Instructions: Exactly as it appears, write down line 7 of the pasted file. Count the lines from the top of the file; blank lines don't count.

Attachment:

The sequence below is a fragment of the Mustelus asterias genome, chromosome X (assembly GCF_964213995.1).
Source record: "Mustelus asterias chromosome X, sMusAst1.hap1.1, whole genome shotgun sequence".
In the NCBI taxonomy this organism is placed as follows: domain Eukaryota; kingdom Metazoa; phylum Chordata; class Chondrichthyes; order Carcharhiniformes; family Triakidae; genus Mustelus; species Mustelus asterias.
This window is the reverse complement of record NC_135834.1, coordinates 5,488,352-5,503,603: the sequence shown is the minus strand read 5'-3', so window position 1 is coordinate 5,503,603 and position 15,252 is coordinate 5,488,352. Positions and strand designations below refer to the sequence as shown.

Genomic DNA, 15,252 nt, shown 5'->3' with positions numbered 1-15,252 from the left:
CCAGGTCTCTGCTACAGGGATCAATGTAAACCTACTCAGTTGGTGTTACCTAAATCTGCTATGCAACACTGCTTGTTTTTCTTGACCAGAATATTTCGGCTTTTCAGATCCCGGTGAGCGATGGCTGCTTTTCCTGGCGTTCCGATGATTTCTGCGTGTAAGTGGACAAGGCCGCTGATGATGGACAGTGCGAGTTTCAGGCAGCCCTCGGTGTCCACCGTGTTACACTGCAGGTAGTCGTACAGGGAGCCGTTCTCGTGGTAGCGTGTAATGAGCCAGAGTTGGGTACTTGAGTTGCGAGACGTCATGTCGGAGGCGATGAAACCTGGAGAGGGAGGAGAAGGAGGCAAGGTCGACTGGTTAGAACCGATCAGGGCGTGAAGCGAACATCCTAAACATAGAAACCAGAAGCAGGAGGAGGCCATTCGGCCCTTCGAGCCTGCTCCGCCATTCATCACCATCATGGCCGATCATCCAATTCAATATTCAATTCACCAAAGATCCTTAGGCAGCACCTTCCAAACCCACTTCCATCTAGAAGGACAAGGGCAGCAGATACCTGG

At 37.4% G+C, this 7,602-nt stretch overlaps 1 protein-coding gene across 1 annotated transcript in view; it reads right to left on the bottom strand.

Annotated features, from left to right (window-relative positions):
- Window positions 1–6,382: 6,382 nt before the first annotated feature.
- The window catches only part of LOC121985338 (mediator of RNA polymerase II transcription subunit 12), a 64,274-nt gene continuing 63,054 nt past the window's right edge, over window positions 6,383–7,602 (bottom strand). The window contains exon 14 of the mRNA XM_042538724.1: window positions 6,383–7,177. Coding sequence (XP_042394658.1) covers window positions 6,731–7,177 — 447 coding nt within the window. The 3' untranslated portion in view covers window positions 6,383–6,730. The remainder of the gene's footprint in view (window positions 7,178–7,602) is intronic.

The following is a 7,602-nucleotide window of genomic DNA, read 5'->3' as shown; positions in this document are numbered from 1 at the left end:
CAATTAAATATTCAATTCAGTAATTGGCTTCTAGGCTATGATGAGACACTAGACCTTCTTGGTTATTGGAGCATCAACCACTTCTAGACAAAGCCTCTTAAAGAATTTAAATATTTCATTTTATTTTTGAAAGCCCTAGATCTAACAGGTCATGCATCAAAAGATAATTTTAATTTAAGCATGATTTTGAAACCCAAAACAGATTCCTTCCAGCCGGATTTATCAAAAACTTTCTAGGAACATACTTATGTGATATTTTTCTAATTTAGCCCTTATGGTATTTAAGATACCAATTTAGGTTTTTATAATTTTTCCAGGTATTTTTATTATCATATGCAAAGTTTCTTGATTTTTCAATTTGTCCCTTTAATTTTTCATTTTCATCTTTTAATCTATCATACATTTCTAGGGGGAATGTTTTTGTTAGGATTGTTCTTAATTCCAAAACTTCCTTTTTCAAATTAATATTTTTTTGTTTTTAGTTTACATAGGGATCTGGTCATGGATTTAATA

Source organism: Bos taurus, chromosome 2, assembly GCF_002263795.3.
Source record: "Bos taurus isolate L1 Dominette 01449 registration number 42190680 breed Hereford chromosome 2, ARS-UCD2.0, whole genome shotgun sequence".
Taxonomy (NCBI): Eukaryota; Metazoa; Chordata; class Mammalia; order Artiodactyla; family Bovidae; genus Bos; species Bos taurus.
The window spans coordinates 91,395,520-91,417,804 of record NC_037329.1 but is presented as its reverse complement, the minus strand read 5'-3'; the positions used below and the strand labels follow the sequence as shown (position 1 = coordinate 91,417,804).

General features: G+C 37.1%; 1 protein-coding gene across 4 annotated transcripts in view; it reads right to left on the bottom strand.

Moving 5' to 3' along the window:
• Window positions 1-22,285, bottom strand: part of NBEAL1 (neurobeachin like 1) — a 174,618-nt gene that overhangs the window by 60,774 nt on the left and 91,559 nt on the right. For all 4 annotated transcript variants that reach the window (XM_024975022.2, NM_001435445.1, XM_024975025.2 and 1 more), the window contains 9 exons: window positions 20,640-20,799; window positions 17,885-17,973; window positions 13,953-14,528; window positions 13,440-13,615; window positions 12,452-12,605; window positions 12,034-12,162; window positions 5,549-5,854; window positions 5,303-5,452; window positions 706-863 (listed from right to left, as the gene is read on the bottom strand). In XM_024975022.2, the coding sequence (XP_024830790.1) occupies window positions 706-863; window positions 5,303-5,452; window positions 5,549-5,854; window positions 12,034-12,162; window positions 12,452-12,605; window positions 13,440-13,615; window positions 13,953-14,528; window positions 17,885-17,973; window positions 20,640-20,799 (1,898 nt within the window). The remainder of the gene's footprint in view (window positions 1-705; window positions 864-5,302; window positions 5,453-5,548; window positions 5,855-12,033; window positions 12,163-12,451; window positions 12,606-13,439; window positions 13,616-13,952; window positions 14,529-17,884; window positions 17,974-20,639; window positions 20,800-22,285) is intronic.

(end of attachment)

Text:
At 37.4% G+C, this 7,602-nt stretch overlaps 1 protein-coding gene across 1 annotated transcript in view; it reads right to left on the bottom strand.